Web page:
Aviv Russ feels like the cards have been stacked against his generation -- and he’s not wrong.

Russ is a millennial, the infamous cohort of people born between 1981 and 1996. He graduated from Boston-based Emerson College in 2009, just as the Great Recession gutted the jobs market for years.

He spent his first few years after school fighting for low-paid work as a production assistant. His mentors told him, “‘Dude, you missed the good years by like five years,’” he said.

Shallow or Deep?

A decade later, just as he had built up savings and was preparing to buy a house, the 31-year-old is out of a job again. The coronavirus outbreak has dried up production gigs in Hollywood, where he works.

No age group will escape the pain of the current economic slowdown, but millennials were already on more precarious financial footing than their elders. They left college with unprecedented levels of student debt and missed out on crucial years of wage growth because of the 2008 downturn.

Compared to other groups at the same point in their lives, people in their 20s and 30s have relatively low levels of home ownership, net worth and real income, according to a 2018 Federal Reserve Board of Governors paper.

“They’re walking a tight rope and there are cliffs on either side,” said Kathryn Edwards, a labor economist at the Rand Corporation. “It’s hard to imagine someone making it through both of these recessions in this age group really unscathed.”

Economic downturns are inevitable, but they’re not usually so severe. And once-in-a-generation recessions don’t tend to occur just a decade apart.

For millennials, the timing of these events has been particularly damaging. People who enter a labor market with high unemployment typically see a 10 per cent hit to income in the first year, with the effect averaging out to a 1.8 per cent reduction in yearly earnings over 10 years, according economists at Yale and the University of Rochester. They also found the impact of the Great Recession on wages to have been “much larger” than previous downturns.

Losing Out?

Because an economic crisis hampers job mobility, the effects of one early on in a person’s professional life can last for the next 20 years, research from Carnegie Mellon economics professor Shu Lin Wee has found.

This phenomenon isn’t confined to the U.S. In Britain, between 2006 and 2014 real earnings fell twice as fast for people under 30 than for those in their 50s, according to the Resolution Foundation.

Meanwhile in Italy, the epicenter of the virus outbreak in Europe, just 24 per cent of houses and land are owned by the young, while the risk of poverty is twice as high among those under the age of 40 than those over 65, according to a study by business association Confindustria.

Other generations will experience their own flavor of economic fallout from coronavirus. The oldest members of Generation Z are graduating into a world of city-wide lockdowns, as countries try to curb the spread of a global pandemic.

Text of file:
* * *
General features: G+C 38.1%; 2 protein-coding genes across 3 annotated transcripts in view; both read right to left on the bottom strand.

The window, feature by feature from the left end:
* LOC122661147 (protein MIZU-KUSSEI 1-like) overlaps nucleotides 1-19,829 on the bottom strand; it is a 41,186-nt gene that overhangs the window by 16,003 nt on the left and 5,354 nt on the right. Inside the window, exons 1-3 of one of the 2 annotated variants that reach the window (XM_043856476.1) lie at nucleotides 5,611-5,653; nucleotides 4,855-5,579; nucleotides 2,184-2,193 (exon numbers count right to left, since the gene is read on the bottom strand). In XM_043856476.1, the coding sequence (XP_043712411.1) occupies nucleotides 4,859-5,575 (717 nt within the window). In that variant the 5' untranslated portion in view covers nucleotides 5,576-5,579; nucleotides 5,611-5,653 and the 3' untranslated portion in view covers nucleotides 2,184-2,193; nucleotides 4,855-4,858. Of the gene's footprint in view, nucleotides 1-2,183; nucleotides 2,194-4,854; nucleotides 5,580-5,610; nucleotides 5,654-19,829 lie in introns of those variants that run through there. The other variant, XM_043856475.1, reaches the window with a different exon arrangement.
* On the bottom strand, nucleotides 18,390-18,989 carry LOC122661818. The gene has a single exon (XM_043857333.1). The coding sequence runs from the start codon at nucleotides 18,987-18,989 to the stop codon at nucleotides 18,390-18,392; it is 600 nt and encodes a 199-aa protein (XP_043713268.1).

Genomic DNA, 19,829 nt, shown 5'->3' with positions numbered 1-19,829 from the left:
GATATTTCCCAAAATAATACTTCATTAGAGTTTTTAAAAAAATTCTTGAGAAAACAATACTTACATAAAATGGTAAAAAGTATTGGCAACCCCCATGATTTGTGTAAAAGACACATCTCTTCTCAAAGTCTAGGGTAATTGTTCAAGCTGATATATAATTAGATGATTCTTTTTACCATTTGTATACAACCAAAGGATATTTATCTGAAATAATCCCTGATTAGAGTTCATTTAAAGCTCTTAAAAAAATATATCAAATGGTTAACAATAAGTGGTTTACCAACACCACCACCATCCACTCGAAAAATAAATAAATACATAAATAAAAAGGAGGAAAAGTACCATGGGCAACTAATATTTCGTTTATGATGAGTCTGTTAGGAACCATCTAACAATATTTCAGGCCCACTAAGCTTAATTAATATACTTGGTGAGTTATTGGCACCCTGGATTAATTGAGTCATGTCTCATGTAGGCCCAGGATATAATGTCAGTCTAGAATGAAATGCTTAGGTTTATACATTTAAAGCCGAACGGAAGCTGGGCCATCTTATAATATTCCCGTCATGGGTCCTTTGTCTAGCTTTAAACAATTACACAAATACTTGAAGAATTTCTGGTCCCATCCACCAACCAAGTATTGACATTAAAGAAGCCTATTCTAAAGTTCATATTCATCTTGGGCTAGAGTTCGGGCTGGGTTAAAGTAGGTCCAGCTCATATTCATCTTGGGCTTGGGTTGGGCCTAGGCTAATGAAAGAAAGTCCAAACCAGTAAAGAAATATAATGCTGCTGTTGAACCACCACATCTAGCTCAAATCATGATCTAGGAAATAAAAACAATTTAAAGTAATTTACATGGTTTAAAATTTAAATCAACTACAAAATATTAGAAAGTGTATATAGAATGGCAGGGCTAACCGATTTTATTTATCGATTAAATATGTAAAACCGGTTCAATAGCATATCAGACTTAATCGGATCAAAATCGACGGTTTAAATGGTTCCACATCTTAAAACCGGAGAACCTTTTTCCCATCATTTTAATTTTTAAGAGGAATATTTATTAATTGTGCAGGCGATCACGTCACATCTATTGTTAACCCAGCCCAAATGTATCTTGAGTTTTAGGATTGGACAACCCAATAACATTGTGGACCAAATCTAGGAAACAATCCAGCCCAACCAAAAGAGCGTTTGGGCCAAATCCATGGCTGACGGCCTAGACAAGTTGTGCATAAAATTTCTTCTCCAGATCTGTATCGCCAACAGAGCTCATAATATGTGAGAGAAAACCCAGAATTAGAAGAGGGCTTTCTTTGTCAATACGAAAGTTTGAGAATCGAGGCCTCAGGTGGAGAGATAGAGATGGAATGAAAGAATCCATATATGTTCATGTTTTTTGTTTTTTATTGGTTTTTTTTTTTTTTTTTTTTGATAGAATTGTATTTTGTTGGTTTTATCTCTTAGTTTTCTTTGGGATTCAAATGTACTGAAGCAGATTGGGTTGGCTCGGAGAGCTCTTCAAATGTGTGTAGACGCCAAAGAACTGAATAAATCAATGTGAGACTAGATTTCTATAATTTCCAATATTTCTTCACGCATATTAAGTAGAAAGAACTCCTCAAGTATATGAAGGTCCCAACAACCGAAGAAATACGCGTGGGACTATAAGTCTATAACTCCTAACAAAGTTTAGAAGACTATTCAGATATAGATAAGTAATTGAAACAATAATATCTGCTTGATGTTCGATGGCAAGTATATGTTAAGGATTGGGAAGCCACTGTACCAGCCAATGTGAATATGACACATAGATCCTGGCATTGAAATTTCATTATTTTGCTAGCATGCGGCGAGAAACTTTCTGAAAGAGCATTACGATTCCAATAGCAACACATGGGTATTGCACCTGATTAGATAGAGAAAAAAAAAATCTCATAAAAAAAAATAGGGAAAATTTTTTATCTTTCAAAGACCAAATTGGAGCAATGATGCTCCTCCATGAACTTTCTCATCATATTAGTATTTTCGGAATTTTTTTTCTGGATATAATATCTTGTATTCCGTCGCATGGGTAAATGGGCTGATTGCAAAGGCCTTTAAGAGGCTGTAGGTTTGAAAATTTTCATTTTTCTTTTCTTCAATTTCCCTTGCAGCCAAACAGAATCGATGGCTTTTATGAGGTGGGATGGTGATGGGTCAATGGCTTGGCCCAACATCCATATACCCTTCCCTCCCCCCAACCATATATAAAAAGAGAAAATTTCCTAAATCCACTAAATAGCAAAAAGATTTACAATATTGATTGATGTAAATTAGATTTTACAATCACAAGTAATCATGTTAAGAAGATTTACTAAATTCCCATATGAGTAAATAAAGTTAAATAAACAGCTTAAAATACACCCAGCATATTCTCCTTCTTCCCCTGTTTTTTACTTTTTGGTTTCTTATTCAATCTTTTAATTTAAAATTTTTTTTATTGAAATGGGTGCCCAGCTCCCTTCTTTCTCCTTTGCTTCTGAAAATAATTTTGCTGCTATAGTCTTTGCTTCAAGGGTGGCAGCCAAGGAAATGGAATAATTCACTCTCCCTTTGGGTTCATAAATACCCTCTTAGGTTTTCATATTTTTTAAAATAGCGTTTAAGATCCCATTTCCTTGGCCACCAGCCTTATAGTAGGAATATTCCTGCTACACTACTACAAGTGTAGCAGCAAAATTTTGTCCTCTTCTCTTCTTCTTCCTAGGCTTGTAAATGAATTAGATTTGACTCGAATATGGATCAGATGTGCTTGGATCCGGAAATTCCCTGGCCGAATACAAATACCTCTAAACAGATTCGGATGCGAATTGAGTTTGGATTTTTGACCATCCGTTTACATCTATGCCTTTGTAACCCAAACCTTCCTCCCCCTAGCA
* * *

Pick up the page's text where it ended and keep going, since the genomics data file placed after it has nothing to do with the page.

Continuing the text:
Baby Boomers in the U.S. have now suffered successive blows to their retirement portfolios because of market routs. Those are the lucky ones: Almost half of U.S. households 55 and older have nothing saved for retirement. Millions of people of all ages are now unemployed and the International Labor Organization finds over a billion people at high risk of a pay cut or losing their jobs.

“I worry about the younger guys more,” said Harry Holzer, a professor of public policy at Georgetown University. They’re more likely to get laid off than those more senior, he said, adding, “I worry even more about the people without college diplomas.”

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While white collar workers can work from home, sectors largely filled by people without college degrees, such as retail, food services, hospitality and construction have already seen major job losses because of the pandemic.

One such person is Denzel Buie, a 25-year-old glazier living in Philadelphia with his fiance and his three-year-old daughter. He was laid off a few weeks ago. Buie had health care through his employer and now worries that if he gets sick, he won’t be able to afford a hospital visit.

“It makes you feel vulnerable because sooner or later resources that you had built up [are] going to run out,” he said.

As for those in white-collar professions, Chip Espinoza, dean of strategy and innovation at Vanguard University, fears people in their 30s will once again get stymied in career advancement because another recession means Boomers won’t retire on schedule.

“You’re really looking at a workforce that is going to continue to age and continue to create challenges for younger generations in their upward mobility,” he said. Millennials “will have to rent longer, co-habitate longer, and stay in starter homes longer.”

Already millennials, because of their debt burdens and a pricy housing market, had been slow to dive into home ownership, a key way to build wealth. People like Michael Baum, who did manage to buy, fear they made their purchases at the exact wrong moment.

Just two weeks ago, Baum, a 33-year-old special needs teacher, moved into a new house purchased using money from his wedding and family savings in Plano, Illinois. While he still has work, his wife recently lost her customer service job in retail. They not only have a mortgage, but her student loans to pay off still.

“It could be a problem if the unemployment stops,” he said.

-With assistance from Lucy Meakin and Flavia Rotondi.